By Kimberly Loocke, Eric Wall, Julia Riechert, and Richard D. Harroch
In the wake of the COVID-19 pandemic and shelter-in-place orders, businesses are considering ways to assist employees and other workers who are financially burdened by the crisis. One simple and tax-favorable action is to make disaster relief assistance payments under Section 139 of the Internal Revenue Code.
Under Section 139, payments for personal, family, living, or funeral expenses incurred as a result of the COVID-19 pandemic are both tax-free to the individual recipients and tax-deductible expenses for the business. Payments are free of IRS reporting requirements and a plan can be quickly adopted with minimal expense.
Businesses large and small can take advantage of this favorable tax treatment to help their workers during these challenging times. With careful planning, even businesses that have had to reduce salaries or adopt furloughs may be able to implement such a financial assistance plan to help their hardest hit workers from the COVID-19 pandemic.
Section 139 payments are highly tax favorable
Section 139 payments are excluded from the recipient’s federal gross income and not otherwise treated as compensation or income from self-employment, and are deductible by the business for federal income tax purposes (except to the extent self-employed individuals and other owner-employees receive a benefit as a recipient of a qualified disaster relief payment).
A broad variety of expenses may be covered by Section 139
Qualified disaster relief payments include any amount paid to or for the benefit of an individual to reimburse or pay reasonable and necessary personal, family, living. or funeral expenses incurred as a result of a qualified disaster. Qualifying payments may be structured as a reimbursement of actual expenses incurred by the recipient or as payments determined by the business to be in proportion to the recipient’s reasonable and necessary expenses incurred.
There is no dollar cap on qualifying payments, but they cannot be (1) made for nonessential, luxury or decorative items or services; (2) made for expenses which are otherwise compensated for by insurance or other sources; or (3) intended to replace lost wages or income.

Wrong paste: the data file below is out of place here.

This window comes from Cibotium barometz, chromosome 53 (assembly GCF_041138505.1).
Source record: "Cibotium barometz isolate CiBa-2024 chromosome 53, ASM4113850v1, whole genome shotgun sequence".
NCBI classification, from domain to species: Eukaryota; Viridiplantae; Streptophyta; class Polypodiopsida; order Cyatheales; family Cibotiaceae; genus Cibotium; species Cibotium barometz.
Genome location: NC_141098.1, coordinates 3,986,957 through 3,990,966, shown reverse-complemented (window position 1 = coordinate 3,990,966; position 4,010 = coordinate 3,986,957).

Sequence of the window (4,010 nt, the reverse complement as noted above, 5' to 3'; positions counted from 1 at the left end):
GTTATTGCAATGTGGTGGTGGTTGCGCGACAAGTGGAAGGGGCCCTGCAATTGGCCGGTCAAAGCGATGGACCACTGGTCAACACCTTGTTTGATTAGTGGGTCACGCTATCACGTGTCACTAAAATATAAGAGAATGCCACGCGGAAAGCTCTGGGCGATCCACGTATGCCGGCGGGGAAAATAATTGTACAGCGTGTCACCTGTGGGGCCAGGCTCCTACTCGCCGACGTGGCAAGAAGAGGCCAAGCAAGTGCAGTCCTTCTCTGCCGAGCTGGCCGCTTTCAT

Section 139 payments have low administrative and compliance requirements
Payments made pursuant to Section 139 are not required to be reported on a Form W-2 or Form 1099. These payments are not subject to any federal wage or other employment tax withholding obligations. Businesses should reach out to their tax advisors to confirm any state tax and withholding obligations.
A formal plan or policy to govern Section 139 payments is not required and a business is not required to obtain proof of the actual expenses incurred by the recipients as long as the business reasonably expects the amounts to be commensurate with the amounts of the individual’s unreimbursed reasonable and necessary expenses incurred as a result of the COVID-19 pandemic.
However, we recommend adopting a plan that describes the parameters and eligibility requirements for payments under the plan. Best practices also include obtaining an affirmative statement from the recipient that the funds received are necessary for expenses associated with COVID-19 and that such expenses will not be reimbursed by insurance.
Sample Employee Financial Assistance Plan
A variety of different approaches may be used to provide tax-favored financial assistance. Here is a sample Employee Financial Assistance Plan for a policy that provides reimbursements for documented COVID-19 expenses. This sample includes the recommended practices described above and should be tailored to your business’s particular situation:
COVID-19 Reimbursement Policy
This temporary policy establishes guidelines for Company reimbursements of employee expenses incurred due to the COVID-19 pandemic in accordance with Section 139 of the Internal Revenue Code. Subject to the conditions below, all Company employees who have incurred reasonable and necessary Covered Expenses within the Covered Period as a result of the COVID-19 pandemic may receive reimbursements of such expenses of up to $____ per employee.
Covered Expenses. “Covered Expenses” are expenses that are reasonable and necessary personal, family, living, or funeral expenses incurred as a direct result of the COVID-19 pandemic, reimbursement for which qualify as qualified disaster relief payments under Section 139 of the Internal Revenue Code, and which are not otherwise compensated for by insurance or otherwise. The Company will not reimburse costs of nonessential, luxury, or decorative items or services or make payments that are considered by the Company as replacement for lost wages, sick leave, or other income. Examples of expenses resulting from the COVID-19 pandemic that the Company will consider for reimbursement include: